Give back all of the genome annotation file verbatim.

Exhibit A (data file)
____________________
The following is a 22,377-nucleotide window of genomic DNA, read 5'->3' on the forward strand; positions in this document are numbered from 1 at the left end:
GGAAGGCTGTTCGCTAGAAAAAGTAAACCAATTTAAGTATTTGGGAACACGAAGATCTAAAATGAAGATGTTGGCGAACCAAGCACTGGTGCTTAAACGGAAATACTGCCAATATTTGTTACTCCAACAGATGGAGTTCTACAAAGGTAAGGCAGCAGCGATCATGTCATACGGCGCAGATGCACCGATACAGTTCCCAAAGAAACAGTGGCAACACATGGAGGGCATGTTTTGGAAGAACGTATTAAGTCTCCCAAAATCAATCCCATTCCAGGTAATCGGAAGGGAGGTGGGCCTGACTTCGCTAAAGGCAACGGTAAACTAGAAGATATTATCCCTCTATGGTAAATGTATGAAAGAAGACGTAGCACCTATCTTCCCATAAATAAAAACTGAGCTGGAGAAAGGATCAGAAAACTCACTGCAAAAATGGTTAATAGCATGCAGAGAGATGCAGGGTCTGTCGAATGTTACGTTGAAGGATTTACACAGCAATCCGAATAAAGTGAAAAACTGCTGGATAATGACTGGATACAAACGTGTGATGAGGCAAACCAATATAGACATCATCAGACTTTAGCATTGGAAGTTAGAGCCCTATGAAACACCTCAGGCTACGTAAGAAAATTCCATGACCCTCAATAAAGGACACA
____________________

The following is a 22,377-nucleotide window of genomic DNA, read 5'->3' on the forward strand; positions in this document are numbered from 1 at the left end:
GGAAGGCTGTTCGCTAGAAAAAGTAAACCAATTTAAGTATTTGGGAACACGAAGATCTAAAATGAAGATGTTGGCGAACCAAGCACTGGTGCTTAAACGGAAATACTGCCAATATTTGTTACTCCAACAGATGGAGTTCTACAAAGGTAAGGCAGCAGCGATCATGTCATACGGCGCAGATGCACCGATACAGTTCCCAAAGAAACAGTGGCAACACATGGAGGGCATGTTTTGGAAGAACGTATTAAGTCTCCCAAAATCAATCCCATTCCAGGTAATCGGAAGGGAGGTGGGCCTGACTTCGCTAAAGGCAACGGTAAACTAGAAGATATTATCCCTCTATGGTAAATGTATGAAAGAAGACGTAGCACCTATCTTCCCATAAATAAAAACTGAGCTGGAGAAAGGATCAGAAAACTCACTGCAAAAATGGTTAATAGCATGCAGAGAGATGCAGGGTCTGTCGAATGTTACGTTGAAGGATTTACACAGCAATCCGAATAAAGTGAAAAACTGCTGGATAATGACTGGATACAAACGTGTGATGAGGCAAACCAATATAGACATCATCAGACTTTAGCATTGGAAGTTAGAGCCCTATGAAACACCTCAGGCTACGTAAGAAAATTCCATGACCCTCAATAAAGGACACA